The majority of meetings that occur in the healthcare setting will typically take place during the day. As a nurse working the night shift, you will generally only need to attend the mandatory and safety meetings that occur on this shift. This is great if you are somebody who just cannot stand sitting in a meeting.

5. You will not have as many patient visitors to interface with

One of the biggest advantages of being a night shift nurse is you will not have to deal with patient visitors. In addition, you will not have to deal with any family members of patients. You can just come in and do your job and skip the small talk with patient visitors that can often be time-consuming.

6. There will be fewer changes to your patient’s care at night.

One of the perks of working as a night shift nurse is that you mostly will have minor changes in your patient's care plan. Having fewer changes in your patient's care plan means that you essentially just have to keep everyone stable till morning. It can be a bit less stressful than working days because you don't have to keep up with the constant changes in patients' conditions.

7. There will be fewer procedures that will be performed at night.

One of the pros of being a night shift nurse is that you will find that no elective procedures will be performed. Since you will not be helping to perform any procedures, there is no added stress related to the procedure and its schedule. This means that you will not have to worry about helping with procedures and all the time-consuming documentation that comes along with it.

8. If you are going back to school, you may have a reasonable amount of time to complete your work.

If you are a night shift nurse who is pursuing higher education, then working the night shift is really conducive to getting your work done and studying. You can essentially get all of the care you need to with your patients completed, tuck them in for the night, and then hit the books.

9. You will have plenty of time to complete errands and any appointments.

One of the advantages of being a night shift nurse is that you will have every morning and afternoon off. This is prime time for running errands and scheduling appointments. You essentially do not have to worry about not being able to complete tasks throughout your day. You can go to the bank, grocery store, mall, and drug store. It also gives you time to take care of yourself, such as going to the gym or getting a massage. The possibilities are endless.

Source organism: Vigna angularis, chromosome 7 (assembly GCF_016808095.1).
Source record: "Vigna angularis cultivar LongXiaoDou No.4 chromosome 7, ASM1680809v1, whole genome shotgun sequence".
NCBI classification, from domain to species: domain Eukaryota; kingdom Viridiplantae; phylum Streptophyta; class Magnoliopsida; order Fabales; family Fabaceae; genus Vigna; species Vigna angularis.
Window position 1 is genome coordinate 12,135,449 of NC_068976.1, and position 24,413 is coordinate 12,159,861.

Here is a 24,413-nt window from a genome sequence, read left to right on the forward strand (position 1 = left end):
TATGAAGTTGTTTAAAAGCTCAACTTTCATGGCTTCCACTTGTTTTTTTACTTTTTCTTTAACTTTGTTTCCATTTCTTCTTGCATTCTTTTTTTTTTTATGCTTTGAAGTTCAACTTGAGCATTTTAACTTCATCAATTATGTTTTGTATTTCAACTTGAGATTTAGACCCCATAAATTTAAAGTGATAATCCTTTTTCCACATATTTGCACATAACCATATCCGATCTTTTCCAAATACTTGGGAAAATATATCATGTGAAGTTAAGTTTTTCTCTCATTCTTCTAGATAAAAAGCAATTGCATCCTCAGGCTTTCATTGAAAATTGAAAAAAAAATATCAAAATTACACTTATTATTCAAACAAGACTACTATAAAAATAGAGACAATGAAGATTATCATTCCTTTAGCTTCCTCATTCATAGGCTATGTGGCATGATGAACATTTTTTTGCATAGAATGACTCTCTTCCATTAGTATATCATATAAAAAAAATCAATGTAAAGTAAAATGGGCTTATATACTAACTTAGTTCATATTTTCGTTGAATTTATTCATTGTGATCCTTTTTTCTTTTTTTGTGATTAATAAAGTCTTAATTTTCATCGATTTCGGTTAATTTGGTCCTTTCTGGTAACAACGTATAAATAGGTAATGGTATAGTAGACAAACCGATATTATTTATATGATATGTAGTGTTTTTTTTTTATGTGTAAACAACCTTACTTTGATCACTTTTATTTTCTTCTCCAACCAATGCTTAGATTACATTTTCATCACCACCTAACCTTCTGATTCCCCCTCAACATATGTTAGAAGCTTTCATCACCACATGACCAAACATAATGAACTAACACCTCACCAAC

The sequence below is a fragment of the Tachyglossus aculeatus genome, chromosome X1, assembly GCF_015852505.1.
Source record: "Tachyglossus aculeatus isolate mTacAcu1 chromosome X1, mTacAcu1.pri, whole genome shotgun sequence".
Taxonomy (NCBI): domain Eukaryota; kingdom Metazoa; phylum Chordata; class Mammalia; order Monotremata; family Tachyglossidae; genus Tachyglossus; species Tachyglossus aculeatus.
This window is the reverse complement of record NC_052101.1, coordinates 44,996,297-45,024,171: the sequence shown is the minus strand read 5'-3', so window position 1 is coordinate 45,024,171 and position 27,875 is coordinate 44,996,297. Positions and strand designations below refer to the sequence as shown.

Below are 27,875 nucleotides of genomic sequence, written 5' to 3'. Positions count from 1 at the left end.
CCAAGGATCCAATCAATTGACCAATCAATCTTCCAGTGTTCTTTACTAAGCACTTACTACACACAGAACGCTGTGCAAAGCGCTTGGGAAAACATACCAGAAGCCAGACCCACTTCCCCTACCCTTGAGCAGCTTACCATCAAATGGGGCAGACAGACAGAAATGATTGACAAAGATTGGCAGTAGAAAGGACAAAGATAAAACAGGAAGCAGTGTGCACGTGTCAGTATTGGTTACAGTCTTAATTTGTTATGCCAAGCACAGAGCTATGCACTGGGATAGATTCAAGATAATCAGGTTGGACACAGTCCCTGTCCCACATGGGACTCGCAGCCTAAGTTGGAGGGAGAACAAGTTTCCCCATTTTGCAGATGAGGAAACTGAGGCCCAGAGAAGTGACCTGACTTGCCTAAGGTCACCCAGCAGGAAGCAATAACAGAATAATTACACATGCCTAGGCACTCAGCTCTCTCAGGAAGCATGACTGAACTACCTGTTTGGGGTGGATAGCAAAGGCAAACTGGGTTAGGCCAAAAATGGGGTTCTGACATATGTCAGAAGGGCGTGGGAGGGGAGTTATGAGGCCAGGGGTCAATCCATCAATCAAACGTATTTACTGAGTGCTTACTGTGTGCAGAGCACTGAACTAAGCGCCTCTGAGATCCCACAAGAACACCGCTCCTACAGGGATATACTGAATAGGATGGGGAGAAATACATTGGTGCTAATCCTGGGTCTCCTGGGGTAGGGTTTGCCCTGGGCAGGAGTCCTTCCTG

10. You will have a strong sense of camaraderie with co-workers

One of the pros of being a nurse who works on the night shift is forming such a strong sense of camaraderie with your co-workers. Since you have the bare minimum in terms of doctors and other services working, you will have to rely on each other for pretty much everything. Your co-workers can also become your most incredible friends. While some people may not want to work the night shift, it comes with a sense of camaraderie that you won't find anywhere else.

My Final Thoughts

It's safe to say that being a night shift nurse is not for the faint-hearted. So, what are the pros and cons of being a night shift nurse? The night shift can be fraught with challenges, but it also brings certain benefits. Whether you're considering becoming a hospital nurse who works at night or you are just curious about what are the potential challenges people face when they do this type of job all the time, I’m sure the top 10 pros and cons of being a night shift nurse we discussed in this article will definitely help you decide if this career path may or may not be suitable for you!

Jennifer Schlette MSN, RN
Jennifer Schlette is a registered nurse in pediatric critical care in New York City. She is the former Director of Undergraduate Nursing at a college located in New York. After obtaining her BSN from the College of Mount Saint Vincent, she went on to complete her MSN.